ThanosCopter crows about being right about the Justice League movie.
DC is hoping to capture more of the topical market.
The series will be written by Gail Simone and the creative team of Art Baltazar and Franco respectively.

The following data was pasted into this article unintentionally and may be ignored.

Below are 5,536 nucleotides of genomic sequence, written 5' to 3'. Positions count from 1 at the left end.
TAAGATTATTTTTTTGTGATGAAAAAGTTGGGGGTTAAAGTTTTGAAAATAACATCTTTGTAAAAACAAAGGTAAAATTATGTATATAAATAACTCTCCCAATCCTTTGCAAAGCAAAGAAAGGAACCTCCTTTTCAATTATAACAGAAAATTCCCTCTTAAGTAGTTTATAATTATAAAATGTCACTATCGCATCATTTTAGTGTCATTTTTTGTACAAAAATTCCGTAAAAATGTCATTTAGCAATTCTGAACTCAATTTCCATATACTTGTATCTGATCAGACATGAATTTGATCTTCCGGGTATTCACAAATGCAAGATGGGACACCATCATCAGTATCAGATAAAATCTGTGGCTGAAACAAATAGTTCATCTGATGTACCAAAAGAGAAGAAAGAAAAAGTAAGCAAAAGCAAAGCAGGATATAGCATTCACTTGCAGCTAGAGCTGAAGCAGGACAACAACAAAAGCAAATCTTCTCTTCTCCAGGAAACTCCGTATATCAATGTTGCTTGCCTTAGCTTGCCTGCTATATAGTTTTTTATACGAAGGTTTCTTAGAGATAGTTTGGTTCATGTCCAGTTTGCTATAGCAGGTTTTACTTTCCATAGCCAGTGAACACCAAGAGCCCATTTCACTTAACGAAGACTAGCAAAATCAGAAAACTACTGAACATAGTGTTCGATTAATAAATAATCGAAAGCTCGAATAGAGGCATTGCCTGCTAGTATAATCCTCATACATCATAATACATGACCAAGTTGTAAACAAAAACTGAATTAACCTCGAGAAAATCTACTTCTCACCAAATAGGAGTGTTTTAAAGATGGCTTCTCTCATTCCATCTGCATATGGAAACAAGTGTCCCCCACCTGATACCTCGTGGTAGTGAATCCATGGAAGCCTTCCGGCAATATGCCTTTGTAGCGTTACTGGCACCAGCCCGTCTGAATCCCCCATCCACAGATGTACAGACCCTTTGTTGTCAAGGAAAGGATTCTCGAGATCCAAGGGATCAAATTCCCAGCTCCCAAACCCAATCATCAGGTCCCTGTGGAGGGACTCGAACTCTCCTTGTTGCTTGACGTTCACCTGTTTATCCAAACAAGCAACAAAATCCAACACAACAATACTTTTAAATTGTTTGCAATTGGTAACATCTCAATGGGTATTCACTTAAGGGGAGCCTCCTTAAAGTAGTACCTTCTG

Cover Prophet Volume 1 Remission narrates the story of John Prophet. Prophet was created by Rob Liefeld and was published alongside Youngblood and in its own series between 1992 and 2000. This book relaunches the story of John Prophet, a enhanced human preserved through time, waiting the day when the Earth Empire shall rise again. Prophere Volume 1 Remission is credited to collect issues #21 to #26 of the ongoing series. Just to clarify these are the first issues of the 2012 relaunch series. How is it? Before you read any further, please throw away all Liefeldian baggage you might have. This is a new take on a concept created by Rob Liefeld but is presented in a completely original way. Neither the writing nor the art follow the Liefeldian school of thought so, for better or worst, this book deserves to be judged on its own merits. John Prophet emerges A hyber pod emerges from underground. It opens and John Prophet awakes from his hibernation. He doesn't know much, but he does know that he has a mission to carry out. He hears a voice that guides him in the designated direction. John doesn't really know what the mission his, he just knows he has to do it. John Prophet awakes on a much different Earth much different from what he remembered. Humankind is long gone, aliens roam the Earth and there are strange animals all around. Along his path more hyber pods emerge with new gear that will help him in his journey. This is a Deus Ex Machina plot device, but it is used moderately. Prophet is rich in strangeness, from a blue amoeba looking living organism that bonds with John like a pet and helps him in the most unorthodox ways to a Robot like armor that regenerates lost limbs by eating anything it finds, you'll find odd things in every shapes and forms. In his path John finds interesting alien races, faces moral dilemmas and fights for his life against the native fauna several times. Eventually he finds out what his mission is and fulfills it. However it is not the end of his journey, but the beginning of a much larger adventure. The Earth Empire will rise again. Take that ugly This is where everything gets weird, well weirder. In the next stories we will find much about John Prophet but that only raises more questions. As it turns out there are many versions of him. Some have tails, some live inside robot like armors, some are women, some are old, but all (or most) share the same resolution towards the mission. Can't wait any longer for the Kid. Hope he's all right Honestly I don't know how to rate this book. It could be either one of the best sci-fi comic books I've read or one of the worst. On one hand I just couldn't stop reading it. I just had to read one more page, then another and so on until it was all done. I liked the way the story is told or better yet, narrated.. The concept is intriguing enough and the stories are very weird but in a good way. On the other hand I've read the book, read other reviews, and still don't know if I fully understand Prophet. One thing I do know, this was a unique reading experience. The narrative is odd, but in an "i don't know were this is going but I can't stop reading" way. The art style is an acquired taste at first, but then it turns into a gorgeous thing to look at. Over the first few pages its grows its own distinct identity. In fact Prophet is a very graphical story. Most the story is lightly narrated, with very little dialogue and most of the story progress is shown not told. The price to pay for your mission There are books that are written to be books. There are books that are written to be movies. At times Prophet seems to be written to be a video game. Or at least to be heavily inspire in them. The inventory, the goal driven missions, the different type of enemies that include cannon fodder and boss fights. Inventory Verdict? I don't think I've ever read a book quite like Prophet Volume 1 Remission. If sci-fi is your cup of tea then you should get this one. Love it or hate it doesn't matter. This is a weird and distinct book and that alone makes it very interesting. It truly is a unique experience. Publisher: Image Comics Year: 2012 Pages: 136 Authors: Simon Roy, Farel Dalrymple, Giannis Milogiannis, Brandon Graham ISBN: 1607066114 Follow Reading Graphic Novels on Facebook and Twitter. Originally Published at Reading Graphic Novels http://readinggraphicnovels.blogspot.com/2013/02/reviewprophet-volume-1-remission.html